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Long-serving member Jenny Avery cuts the cake with Chris Denne, Chair of Arts Society Horsham (©AAH/Alan Wright)

Published on 1st July 2022.


The Arts Society Horsham celebrates its 50th year in 2022. Formerly known as NADFAS (National Association of Decorative & Fine Arts Societies), the local branch organises a monthly lecture at the Capitol Theatre. As Arts Society Horsham marked its anniversary with a visit to Parham House on 23 May 2022, AAH met both long-serving and current committee members to find out about its past, present and future…


With about 420 members, Horsham has one of the most successful Arts Societies in the south of England. Membership once surpassed 500 and numbers are recovering once again after COVID. 

The Society’s primary function is to provide a monthly art lecture for members and guests. Held at the Capitol, this year’s lectures have ranged from an insight into the work of Italian master Raphael, to a focus on Peruvian art and textiles. The current season ends on 13 July with Ian Gledhill’s take on The Gilbert & Sullivan story, with a new season beginning in September after a summer break.

Jane Wilcock, Lectures Secretary, said: “Nationally, The Arts Society maintains a directory of lecturers. Once a year, representatives from societies across the country converge on London to hear lecturers present their talks. New lecturers have two minutes to make their pitch and established lecturers only one minute, so we all listen and furiously scribble notes.”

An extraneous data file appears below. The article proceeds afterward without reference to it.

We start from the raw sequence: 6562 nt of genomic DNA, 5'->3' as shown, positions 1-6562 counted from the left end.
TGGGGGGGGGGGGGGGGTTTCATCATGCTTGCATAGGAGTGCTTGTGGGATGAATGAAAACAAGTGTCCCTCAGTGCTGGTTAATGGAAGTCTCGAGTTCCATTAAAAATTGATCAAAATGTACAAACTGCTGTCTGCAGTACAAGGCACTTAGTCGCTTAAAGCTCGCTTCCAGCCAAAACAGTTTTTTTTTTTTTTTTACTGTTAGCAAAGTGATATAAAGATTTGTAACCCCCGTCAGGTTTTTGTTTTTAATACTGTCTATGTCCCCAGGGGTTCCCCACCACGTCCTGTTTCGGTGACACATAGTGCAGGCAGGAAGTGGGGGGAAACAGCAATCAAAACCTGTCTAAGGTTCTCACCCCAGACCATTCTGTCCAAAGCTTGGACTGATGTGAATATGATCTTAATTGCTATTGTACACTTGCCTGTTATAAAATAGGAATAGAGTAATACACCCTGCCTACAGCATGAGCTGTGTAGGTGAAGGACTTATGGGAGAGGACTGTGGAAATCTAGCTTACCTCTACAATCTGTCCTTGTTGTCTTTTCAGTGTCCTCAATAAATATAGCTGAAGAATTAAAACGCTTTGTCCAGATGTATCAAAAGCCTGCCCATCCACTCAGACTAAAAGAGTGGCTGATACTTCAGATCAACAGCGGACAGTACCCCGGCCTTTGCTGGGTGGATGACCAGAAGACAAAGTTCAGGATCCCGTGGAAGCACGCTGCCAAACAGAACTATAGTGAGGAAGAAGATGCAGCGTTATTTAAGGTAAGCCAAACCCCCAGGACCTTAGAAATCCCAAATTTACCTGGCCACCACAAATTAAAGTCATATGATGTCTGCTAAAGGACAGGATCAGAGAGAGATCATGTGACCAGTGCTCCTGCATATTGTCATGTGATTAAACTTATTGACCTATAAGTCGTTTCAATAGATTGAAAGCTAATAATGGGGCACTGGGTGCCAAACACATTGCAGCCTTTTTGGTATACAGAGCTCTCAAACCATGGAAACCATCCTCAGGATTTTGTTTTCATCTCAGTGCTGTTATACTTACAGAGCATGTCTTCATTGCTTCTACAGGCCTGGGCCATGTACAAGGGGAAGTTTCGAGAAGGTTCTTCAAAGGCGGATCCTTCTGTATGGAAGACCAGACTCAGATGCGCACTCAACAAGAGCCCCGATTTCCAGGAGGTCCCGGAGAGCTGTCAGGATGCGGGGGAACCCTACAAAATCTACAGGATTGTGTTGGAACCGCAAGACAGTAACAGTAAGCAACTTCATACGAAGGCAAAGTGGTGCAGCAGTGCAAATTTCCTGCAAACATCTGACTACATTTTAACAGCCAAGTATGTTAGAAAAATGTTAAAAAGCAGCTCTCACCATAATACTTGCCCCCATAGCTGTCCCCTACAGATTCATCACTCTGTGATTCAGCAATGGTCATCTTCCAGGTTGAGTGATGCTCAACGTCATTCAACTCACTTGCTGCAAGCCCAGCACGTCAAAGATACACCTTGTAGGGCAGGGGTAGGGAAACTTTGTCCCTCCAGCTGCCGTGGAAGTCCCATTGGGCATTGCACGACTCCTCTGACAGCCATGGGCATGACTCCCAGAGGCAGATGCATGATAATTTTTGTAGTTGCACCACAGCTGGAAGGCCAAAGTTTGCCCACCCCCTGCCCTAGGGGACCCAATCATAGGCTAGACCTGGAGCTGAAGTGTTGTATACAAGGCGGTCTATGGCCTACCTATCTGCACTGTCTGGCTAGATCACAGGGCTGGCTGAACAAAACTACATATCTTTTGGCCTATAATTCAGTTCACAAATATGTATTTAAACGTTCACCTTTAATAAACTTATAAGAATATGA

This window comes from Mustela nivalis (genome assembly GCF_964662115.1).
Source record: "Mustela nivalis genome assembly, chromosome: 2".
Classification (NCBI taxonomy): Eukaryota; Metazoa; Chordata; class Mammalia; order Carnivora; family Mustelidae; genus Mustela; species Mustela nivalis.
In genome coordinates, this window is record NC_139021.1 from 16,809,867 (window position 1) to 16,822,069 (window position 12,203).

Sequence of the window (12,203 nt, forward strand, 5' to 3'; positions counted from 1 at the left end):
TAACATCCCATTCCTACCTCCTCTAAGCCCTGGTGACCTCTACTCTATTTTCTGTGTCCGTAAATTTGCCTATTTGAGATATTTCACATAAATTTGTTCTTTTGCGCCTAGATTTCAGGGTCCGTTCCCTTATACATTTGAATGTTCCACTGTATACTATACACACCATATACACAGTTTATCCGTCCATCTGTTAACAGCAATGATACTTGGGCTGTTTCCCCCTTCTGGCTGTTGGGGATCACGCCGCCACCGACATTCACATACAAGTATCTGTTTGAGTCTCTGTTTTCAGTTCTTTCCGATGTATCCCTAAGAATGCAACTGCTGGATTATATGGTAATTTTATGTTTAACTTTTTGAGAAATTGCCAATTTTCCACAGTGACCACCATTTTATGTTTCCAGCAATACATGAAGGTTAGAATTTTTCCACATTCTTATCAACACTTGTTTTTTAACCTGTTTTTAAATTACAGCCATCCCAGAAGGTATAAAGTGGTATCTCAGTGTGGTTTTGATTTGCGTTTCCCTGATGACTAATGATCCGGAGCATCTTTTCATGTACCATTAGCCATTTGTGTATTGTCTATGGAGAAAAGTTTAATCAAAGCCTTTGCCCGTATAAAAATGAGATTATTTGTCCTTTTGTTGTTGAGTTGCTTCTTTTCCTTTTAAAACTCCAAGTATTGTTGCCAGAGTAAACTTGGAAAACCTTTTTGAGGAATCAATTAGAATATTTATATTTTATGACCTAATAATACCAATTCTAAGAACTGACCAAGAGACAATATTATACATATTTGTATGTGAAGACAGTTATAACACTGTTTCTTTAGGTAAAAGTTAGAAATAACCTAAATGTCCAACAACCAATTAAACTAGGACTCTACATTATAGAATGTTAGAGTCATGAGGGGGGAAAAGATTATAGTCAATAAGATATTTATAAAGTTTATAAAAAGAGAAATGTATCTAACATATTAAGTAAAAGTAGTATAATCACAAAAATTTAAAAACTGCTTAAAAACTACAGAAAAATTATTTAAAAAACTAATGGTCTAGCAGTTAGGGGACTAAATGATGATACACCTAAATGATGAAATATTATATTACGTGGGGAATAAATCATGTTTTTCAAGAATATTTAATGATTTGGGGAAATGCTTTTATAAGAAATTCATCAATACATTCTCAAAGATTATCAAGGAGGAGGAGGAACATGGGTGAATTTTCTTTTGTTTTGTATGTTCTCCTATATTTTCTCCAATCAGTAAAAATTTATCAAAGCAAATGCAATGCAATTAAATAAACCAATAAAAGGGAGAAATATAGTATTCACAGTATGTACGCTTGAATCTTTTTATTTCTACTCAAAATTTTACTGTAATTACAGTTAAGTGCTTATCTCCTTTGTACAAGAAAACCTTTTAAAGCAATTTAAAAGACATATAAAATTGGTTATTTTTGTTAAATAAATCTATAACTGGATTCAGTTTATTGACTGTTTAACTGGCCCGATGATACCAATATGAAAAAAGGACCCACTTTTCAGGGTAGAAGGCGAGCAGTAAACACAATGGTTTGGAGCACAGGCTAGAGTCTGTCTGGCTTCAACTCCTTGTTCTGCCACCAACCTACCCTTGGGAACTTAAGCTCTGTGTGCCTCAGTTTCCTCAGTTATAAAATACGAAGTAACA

“It’s not just about picking exciting topics. We must ensure we have a balanced programme, covering a wide range of subjects including painting, architecture, furniture, textiles, sculpture and other facets of the arts. There's only so many lectures you can hear about Michelangelo or Da Vinci, so you have to make it interesting for long-serving members and offer something they might not have read or heard about before. April’s lecture was on the depiction of glass in art, which was fascinating as it incorporated elements of social history too. Many members attend every lecture, as they know they’ll come away having learned something new. Often, people find they enjoy lectures they didn’t initially think would interest them.” 


It’s not only subject matter that is key to the longevity and success of The Arts Society Horsham; social aspects draw people to lectures too. It is a chance for members with a shared interest in the arts to come together, providing a social hub which may be especially important for those who are lonely or caring for a loved one at home. 
Naturally, as friendships formed and the Society grew, lectures alone were not enough. So, the Arts Society also organises visits to places of interest. 

Tricia Payne, who shares the role of Visits Secretary with Vivien Smith, said: “This year, we have visited the V&A and also Southwark, touring the cathedral with an official guide. In September, we’ll visit the Globe Theatre and Tate Modern, while opera at Glyndebourne is also scheduled. Like the lectures, trips are associated with art and culture, but we usually work in lunch and maybe even the occasional glass of wine too! We’ve previous organised tours abroad visiting places like Moscow, Istanbul and Sorrento, which helped to forge lasting friendships in the society.”


At Parham House, members reminisced as 50 years’ worth of archive material was displayed in a small exhibition. It included photos from trips and tours, press cuttings of outreach work and even posters used to promote Society lectures (see opposite). In recent years, these posters have featured work by art students at Collyer’s in Horsham, with a colourful and diverse range of designs representing various mediums.